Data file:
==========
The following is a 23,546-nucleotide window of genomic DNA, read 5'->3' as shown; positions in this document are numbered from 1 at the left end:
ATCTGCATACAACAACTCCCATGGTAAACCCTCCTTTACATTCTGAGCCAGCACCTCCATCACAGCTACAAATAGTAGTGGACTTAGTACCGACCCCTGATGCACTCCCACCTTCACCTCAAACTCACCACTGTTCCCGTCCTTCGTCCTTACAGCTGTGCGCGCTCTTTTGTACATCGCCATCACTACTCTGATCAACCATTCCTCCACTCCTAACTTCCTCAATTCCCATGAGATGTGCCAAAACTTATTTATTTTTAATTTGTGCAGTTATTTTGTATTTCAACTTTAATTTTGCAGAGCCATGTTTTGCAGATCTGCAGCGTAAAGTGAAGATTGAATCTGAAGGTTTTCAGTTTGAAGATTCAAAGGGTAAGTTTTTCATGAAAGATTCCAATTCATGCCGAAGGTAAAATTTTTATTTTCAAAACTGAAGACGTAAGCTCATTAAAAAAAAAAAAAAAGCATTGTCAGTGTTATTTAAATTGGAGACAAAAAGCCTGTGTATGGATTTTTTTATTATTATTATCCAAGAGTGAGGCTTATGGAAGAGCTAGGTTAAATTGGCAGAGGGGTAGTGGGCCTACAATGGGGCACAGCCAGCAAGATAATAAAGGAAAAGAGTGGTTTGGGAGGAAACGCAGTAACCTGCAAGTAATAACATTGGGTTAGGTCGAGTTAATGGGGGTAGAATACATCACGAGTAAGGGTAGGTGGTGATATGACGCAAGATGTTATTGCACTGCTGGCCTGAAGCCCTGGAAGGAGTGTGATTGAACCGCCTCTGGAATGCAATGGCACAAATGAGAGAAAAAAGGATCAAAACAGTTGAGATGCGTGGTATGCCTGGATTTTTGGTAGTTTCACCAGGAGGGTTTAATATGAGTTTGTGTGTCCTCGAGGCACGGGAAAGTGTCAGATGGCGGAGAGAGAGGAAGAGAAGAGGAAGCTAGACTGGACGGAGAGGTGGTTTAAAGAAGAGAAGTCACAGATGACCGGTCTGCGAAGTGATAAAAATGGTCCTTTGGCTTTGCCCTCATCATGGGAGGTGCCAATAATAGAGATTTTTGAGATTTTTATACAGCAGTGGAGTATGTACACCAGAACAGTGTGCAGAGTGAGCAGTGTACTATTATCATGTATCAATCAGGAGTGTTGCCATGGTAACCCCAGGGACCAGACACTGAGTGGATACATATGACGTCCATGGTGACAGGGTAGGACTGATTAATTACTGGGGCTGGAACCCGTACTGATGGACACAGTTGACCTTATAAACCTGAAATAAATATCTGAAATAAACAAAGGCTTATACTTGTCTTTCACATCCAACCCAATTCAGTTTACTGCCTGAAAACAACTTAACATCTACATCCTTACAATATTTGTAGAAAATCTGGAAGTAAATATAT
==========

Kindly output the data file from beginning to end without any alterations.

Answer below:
The following is a 23,546-nucleotide window of genomic DNA, read 5'->3' as shown; positions in this document are numbered from 1 at the left end:
ATCTGCATACAACAACTCCCATGGTAAACCCTCCTTTACATTCTGAGCCAGCACCTCCATCACAGCTACAAATAGTAGTGGACTTAGTACCGACCCCTGATGCACTCCCACCTTCACCTCAAACTCACCACTGTTCCCGTCCTTCGTCCTTACAGCTGTGCGCGCTCTTTTGTACATCGCCATCACTACTCTGATCAACCATTCCTCCACTCCTAACTTCCTCAATTCCCATGAGATGTGCCAAAACTTATTTATTTTTAATTTGTGCAGTTATTTTGTATTTCAACTTTAATTTTGCAGAGCCATGTTTTGCAGATCTGCAGCGTAAAGTGAAGATTGAATCTGAAGGTTTTCAGTTTGAAGATTCAAAGGGTAAGTTTTTCATGAAAGATTCCAATTCATGCCGAAGGTAAAATTTTTATTTTCAAAACTGAAGACGTAAGCTCATTAAAAAAAAAAAAAAAGCATTGTCAGTGTTATTTAAATTGGAGACAAAAAGCCTGTGTATGGATTTTTTTATTATTATTATCCAAGAGTGAGGCTTATGGAAGAGCTAGGTTAAATTGGCAGAGGGGTAGTGGGCCTACAATGGGGCACAGCCAGCAAGATAATAAAGGAAAAGAGTGGTTTGGGAGGAAACGCAGTAACCTGCAAGTAATAACATTGGGTTAGGTCGAGTTAATGGGGGTAGAATACATCACGAGTAAGGGTAGGTGGTGATATGACGCAAGATGTTATTGCACTGCTGGCCTGAAGCCCTGGAAGGAGTGTGATTGAACCGCCTCTGGAATGCAATGGCACAAATGAGAGAAAAAAGGATCAAAACAGTTGAGATGCGTGGTATGCCTGGATTTTTGGTAGTTTCACCAGGAGGGTTTAATATGAGTTTGTGTGTCCTCGAGGCACGGGAAAGTGTCAGATGGCGGAGAGAGAGGAAGAGAAGAGGAAGCTAGACTGGACGGAGAGGTGGTTTAAAGAAGAGAAGTCACAGATGACCGGTCTGCGAAGTGATAAAAATGGTCCTTTGGCTTTGCCCTCATCATGGGAGGTGCCAATAATAGAGATTTTTGAGATTTTTATACAGCAGTGGAGTATGTACACCAGAACAGTGTGCAGAGTGAGCAGTGTACTATTATCATGTATCAATCAGGAGTGTTGCCATGGTAACCCCAGGGACCAGACACTGAGTGGATACATATGACGTCCATGGTGACAGGGTAGGACTGATTAATTACTGGGGCTGGAACCCGTACTGATGGACACAGTTGACCTTATAAACCTGAAATAAATATCTGAAATAAACAAAGGCTTATACTTGTCTTTCACATCCAACCCAATTCAGTTTACTGCCTGAAAACAACTTAACATCTACATCCTTACAATATTTGTAGAAAATCTGGAAGTAAATATAT